Limitations of BLE

Good design is all about making the right tradeoffs. Similarly, BLE might not be a solution that meets the requirement of different wireless application. Classic Bluetooth, WiFi, NFC, and other wireless technologies still have their place, with their own unique set of design tradeoffs and decisions. The two keys limitaions of BLE are its data throughput and communication range:

  • Data throughput: the modulation rate of BLE is set by the specification at a constant 1 Mbps. This sets the theoretical upper limit for the throughput that BLE can provide. In practical scenario, this limit is typically lowered significantly owing to protocol overhead, radio performance and software restriction.
  • Communication range: BLE is generally focused on short-range communication. It’s maximum communication range is determined by the configurable transmit power. Note that the higher the transmit power, the shorter the lifetime of the battery. While it is possible to configure a BLE device to transmit data up to 30 meters, a typical communication range is probably closer to 2 to 5 meters.

Other Wireless Technologies

There are many competing technologies to BLE. Here, we provide a quick review about some of them:

  • ANT: this ultra-low power wireless technology is responsible in sending information between devices in a robust and flexible manner. With millions of deployed nodes, ANT is perfectly suited for any kind of low data rate sensor network topologies, such as star and mesh. ANT is specifically designed for wireless sensor networks (WSN) that requires highly resource optimized and network flexibility.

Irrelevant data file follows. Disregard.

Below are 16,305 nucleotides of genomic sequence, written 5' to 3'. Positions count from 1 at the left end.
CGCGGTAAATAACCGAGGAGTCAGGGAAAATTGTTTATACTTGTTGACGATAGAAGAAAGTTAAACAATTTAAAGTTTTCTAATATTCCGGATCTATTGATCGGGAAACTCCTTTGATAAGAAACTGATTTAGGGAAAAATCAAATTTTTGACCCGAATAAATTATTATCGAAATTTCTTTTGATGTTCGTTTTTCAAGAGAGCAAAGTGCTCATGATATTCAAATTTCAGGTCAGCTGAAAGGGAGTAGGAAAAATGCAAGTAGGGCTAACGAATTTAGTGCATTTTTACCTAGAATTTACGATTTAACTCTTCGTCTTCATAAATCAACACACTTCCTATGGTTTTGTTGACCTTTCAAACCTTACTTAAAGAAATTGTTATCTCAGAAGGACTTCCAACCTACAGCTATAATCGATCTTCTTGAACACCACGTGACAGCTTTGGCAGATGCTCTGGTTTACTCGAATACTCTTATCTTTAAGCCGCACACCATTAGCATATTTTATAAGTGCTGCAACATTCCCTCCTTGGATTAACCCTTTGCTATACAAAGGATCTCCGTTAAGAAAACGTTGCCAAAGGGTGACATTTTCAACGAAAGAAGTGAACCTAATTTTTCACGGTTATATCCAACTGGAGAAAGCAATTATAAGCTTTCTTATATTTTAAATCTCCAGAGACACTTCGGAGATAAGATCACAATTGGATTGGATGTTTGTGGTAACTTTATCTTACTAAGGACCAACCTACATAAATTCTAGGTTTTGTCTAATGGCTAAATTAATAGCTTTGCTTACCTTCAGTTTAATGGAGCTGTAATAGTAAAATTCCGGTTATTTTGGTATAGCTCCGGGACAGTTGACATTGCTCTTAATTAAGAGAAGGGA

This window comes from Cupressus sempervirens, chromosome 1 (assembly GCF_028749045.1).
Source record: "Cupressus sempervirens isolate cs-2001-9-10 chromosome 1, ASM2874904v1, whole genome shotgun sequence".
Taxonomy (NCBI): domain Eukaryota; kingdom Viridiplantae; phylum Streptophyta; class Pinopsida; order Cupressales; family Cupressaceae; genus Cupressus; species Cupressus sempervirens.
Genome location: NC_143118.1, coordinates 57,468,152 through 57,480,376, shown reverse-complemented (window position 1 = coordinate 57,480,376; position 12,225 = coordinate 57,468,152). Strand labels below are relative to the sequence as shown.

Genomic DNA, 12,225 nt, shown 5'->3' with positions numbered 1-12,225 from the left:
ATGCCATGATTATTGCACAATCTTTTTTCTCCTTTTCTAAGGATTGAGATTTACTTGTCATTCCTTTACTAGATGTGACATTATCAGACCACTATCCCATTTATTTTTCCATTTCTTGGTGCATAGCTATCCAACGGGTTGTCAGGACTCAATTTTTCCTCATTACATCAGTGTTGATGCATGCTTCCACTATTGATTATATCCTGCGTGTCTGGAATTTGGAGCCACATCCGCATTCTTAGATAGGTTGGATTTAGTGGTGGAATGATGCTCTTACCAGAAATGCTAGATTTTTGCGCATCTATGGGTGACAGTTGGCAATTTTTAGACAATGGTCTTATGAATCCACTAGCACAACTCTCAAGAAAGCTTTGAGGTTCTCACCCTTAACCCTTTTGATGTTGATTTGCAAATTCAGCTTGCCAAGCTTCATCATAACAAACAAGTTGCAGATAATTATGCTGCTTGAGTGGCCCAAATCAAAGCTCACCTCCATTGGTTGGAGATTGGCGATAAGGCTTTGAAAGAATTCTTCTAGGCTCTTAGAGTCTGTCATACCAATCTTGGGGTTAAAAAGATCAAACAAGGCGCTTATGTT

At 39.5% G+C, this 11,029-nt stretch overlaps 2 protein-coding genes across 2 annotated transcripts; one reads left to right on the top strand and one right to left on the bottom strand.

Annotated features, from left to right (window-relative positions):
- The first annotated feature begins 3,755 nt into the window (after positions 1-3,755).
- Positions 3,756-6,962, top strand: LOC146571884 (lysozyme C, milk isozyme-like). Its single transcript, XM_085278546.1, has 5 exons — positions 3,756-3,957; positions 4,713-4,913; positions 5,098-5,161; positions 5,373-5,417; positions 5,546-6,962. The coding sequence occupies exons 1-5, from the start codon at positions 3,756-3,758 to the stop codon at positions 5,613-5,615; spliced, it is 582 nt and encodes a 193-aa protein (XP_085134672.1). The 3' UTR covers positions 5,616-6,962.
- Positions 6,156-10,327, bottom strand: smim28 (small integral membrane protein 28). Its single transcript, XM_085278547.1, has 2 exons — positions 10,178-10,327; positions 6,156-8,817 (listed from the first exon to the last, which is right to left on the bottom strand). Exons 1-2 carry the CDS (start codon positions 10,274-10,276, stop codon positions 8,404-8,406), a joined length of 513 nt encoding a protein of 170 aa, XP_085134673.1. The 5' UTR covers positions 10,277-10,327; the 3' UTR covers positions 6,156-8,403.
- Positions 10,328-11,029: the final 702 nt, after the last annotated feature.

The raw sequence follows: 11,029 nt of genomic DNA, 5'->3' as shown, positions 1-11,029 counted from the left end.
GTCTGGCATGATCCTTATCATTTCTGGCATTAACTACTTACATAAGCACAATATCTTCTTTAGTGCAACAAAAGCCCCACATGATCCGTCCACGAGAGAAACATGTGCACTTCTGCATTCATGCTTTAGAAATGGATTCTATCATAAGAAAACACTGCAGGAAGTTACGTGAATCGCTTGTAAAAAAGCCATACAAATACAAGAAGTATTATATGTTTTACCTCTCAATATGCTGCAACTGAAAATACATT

• ZigBee: this 2.4GHz wireless technology is designed to address the unique needs of low-cost, low-power wireless sensor and control networks. ZigBee is easy to implement and requires very little power for operation. The opportunity for growth into new markets, as well as innovation in existing markets, is limitless.
  • Near Field Communication (NFC): NFC technology has been widely used for on-spot transaction, digital content exchange and allowing devices to connect with a touch. NFC harmonizes today’s diverse contactless technologies, enabling current and future solutions in areas like access control, consumer electronics, health care, information collection, etc.

Thank you for your support. I hope you like this series. Please let me know if you spot any mistake so that I can correct them.